The COVID-19 pandemic continues to cause headaches across the Greek olive oil sector, with the most recent outbreak potentially leading to labor shortages and decreasing the production of the current season.
Some health experts have even identified the start of early harvesting in Greece as a potential cause for the spread of the novel coronavirus in some regions of the country.
The olive harvest hangs on a knife-edge here.
“There is an increase of the coronavirus cases in areas that were off the map of the highly-affected territories until recently, including Fokida, Messinia, Lesvos and Crete,” Vana Papaevagelou, assistant professor of pediatric infectious diseases of Athens University, said during a press conference of the Ministry of Health.
“The outbreak of the virus in these areas may be related to the olive harvest,” she added.See Also: 2020 Harvest Updates
Due to the fear of contracting COVID-19 and the shortage of workers, the olives in many areas are likely to be left unpicked, ultimately leading to a reduced olive oil yield.
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“The uncertainty caused by the pandemic made many producers start harvesting in October, which is too early in the season,” mill owner Voula Kaplanis, from the village of Solomos on the Peloponnese, told Olive Oil Times.
“Even so, we get olive oil of high quality since there are no signs of the fruit fly,” she added. “But other producers are afraid of becoming infected with the coronavirus and have left their olives unharvested, so many of our clients have not yet shown up to process their crop. No one can tell how things will evolve through January when we wrap our operations up.”
Further complicating the matter, a new nationwide lockdown imposed in early November introduced more strict international travel restrictions and a prohibition on travel within the country, hampering the daily commute of growers and the available land workers to the olive groves.
During the lockdown period, growers and producers must be able to prove ownership of the groves, whereas proof of employment is required for workers when traveling to the groves for the harvest.
Furthermore, the sluggish procedures in place for hiring foreign workers were pinpointed by some producers as a cause for the lack of workforce in the country.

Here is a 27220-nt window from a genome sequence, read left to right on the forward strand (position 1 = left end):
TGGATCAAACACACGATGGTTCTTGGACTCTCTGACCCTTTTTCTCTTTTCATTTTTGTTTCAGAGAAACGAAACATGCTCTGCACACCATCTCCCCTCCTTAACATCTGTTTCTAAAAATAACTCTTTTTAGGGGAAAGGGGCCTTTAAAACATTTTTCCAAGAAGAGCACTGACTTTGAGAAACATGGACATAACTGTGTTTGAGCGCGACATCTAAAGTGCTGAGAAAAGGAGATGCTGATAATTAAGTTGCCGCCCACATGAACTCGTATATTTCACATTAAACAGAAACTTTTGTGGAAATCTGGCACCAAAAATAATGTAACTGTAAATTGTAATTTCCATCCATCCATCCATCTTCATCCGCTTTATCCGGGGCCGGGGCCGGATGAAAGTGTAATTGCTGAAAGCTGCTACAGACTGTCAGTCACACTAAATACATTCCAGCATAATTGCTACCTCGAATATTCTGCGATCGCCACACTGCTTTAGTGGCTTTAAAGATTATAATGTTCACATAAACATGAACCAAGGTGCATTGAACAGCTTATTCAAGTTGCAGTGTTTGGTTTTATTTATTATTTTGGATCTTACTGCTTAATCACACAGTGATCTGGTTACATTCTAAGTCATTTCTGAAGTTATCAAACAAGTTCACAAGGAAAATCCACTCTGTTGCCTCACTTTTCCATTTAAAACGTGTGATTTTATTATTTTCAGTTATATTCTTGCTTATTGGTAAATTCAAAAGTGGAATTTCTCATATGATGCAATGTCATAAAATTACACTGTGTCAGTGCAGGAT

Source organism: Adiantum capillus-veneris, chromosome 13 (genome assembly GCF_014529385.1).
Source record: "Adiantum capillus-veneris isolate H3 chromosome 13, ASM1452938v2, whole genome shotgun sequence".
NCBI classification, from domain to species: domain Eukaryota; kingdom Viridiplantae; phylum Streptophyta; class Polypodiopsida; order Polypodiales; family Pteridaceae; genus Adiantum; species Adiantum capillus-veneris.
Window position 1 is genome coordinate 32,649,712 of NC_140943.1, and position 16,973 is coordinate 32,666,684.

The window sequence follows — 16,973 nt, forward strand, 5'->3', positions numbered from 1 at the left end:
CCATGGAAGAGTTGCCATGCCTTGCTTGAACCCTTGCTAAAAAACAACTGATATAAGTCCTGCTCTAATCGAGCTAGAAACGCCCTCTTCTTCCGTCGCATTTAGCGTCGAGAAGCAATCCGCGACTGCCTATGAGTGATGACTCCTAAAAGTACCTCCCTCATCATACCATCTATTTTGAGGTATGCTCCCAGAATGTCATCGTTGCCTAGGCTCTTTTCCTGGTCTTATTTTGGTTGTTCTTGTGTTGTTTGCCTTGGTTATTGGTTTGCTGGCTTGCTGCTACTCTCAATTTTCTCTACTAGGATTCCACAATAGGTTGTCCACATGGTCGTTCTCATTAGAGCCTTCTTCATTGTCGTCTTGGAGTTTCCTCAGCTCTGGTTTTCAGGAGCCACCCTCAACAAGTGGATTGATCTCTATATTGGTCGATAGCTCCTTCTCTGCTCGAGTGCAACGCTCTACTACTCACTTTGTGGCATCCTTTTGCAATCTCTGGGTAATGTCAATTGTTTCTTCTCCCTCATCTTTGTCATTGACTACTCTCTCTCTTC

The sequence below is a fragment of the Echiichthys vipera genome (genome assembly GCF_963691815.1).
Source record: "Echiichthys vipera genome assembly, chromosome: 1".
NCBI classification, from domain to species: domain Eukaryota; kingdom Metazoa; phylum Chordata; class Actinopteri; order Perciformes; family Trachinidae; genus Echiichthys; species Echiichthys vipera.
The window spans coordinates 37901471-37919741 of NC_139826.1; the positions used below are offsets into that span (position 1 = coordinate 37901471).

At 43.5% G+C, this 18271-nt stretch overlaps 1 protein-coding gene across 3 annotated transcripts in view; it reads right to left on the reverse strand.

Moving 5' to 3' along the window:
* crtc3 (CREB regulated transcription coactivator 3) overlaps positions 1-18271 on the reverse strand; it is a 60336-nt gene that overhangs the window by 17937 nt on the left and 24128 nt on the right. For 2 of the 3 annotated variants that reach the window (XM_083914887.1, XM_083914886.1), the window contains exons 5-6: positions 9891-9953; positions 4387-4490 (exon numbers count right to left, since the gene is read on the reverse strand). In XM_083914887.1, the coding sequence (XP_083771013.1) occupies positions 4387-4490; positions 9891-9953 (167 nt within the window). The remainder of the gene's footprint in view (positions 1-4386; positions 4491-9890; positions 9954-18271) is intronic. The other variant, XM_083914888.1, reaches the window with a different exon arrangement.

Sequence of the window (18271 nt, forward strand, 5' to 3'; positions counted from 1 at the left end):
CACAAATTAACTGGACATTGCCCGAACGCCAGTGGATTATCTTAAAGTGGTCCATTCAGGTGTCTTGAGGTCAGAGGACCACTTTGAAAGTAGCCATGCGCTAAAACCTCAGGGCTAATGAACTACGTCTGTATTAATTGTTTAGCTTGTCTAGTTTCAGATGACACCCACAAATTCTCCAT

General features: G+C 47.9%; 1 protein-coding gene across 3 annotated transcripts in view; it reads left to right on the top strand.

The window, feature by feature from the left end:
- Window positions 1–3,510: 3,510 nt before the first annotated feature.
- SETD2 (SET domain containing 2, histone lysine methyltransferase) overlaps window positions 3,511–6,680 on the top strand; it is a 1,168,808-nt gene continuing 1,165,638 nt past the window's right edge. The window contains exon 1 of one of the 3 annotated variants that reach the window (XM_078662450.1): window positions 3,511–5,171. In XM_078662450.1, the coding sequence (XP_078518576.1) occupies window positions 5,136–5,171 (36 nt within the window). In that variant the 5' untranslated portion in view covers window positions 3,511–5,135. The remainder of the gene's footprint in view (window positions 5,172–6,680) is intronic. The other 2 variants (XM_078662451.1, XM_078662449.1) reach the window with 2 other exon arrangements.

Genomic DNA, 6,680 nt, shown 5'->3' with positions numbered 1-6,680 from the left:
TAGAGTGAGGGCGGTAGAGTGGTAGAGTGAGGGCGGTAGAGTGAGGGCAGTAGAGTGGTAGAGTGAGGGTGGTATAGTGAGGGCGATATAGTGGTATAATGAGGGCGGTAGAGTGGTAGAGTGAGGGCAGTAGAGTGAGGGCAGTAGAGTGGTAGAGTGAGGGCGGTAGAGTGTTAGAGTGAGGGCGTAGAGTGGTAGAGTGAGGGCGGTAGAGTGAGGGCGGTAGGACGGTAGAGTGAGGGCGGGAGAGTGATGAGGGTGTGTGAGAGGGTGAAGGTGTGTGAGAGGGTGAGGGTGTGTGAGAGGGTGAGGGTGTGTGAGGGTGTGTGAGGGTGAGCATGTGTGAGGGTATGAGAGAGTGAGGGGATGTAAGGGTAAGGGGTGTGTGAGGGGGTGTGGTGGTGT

“There is a great delay in calling in workers [from abroad],” Kostas Apostolopoulos, the head of the Handrinos agricultural association in Messinia, said. “The pertinent regional offices are being choked by bureaucracy.”
“The main part of the harvest is expected to begin in 10 days, and we do not know how the quarantine will impact the travel of land workers and the transportation of the olives from the field to the mill,” he added.See Also: Greece Pledges €126M Aid to Producers for Pandemic-Related Losses
Yiannis Ravvas, an olive grower and mill owner based in Fthiotida, in central Greece, was quick to describe a grim harvesting season in the region.
“The olive harvest hangs on a knife-edge here,” Ravvas said. “Foreign laborers left when the first Covid-related travel measures were announced, and Greek workers are almost impossible to come by.”
“We will get on with the harvest with everything we have. Despite the olive trees being in their natural cycle of a low yield this year, we were expecting a substantial production,” he added. “But the ugly truth is that the olive fruits have been heavily affected by the fruit fly, which has spread almost everywhere affecting the quantity and most importantly the quality of our olive oil.”
Another significant concern for Ravvas is the price of extra virgin olive oil, which is currently lower than the established prices in other olive oil producing territories of the country.
“Producers’ prices here are nothing to write home about, ranging between €2.50 ($2.96) and €2.80 ($3.31) per kilogram and rendering all our hard work and efforts pointless,” he said.
“The weird thing is that a couple of nearby big bottling facilities operate 24/7 to fulfill orders from abroad in times of strict measures and closures of many eateries almost everywhere, and I do not really understand how prices at origin are so low given the existing market demand,” he added.
However, things look better in some areas of Crete in terms of both the availability of workers and olive oil quality, as the owners of the Despina Blavakis olive oil mill near Heraklion told Olive Oil Times.
“Harvest started in October here and we expect to get olive oil of top quality,” the owners said. “There are some workers from Albania available, so the pandemic has not created significant obstacles in getting land laborers so far. And thankfully, the olive fruits are unharmed by the fruit fly, but we have to delay the harvest for some days since it has started to rain heavily in our area.”
“One kilogram of extra virgin olive oil currently sells for €2.50 ($2.96), which is really low,” they added. “We have already sold some quantities in bulk, but the riddle of low prices and the impact of the COVID-19 pandemic is difficult to solve and we are uncertain about the future.”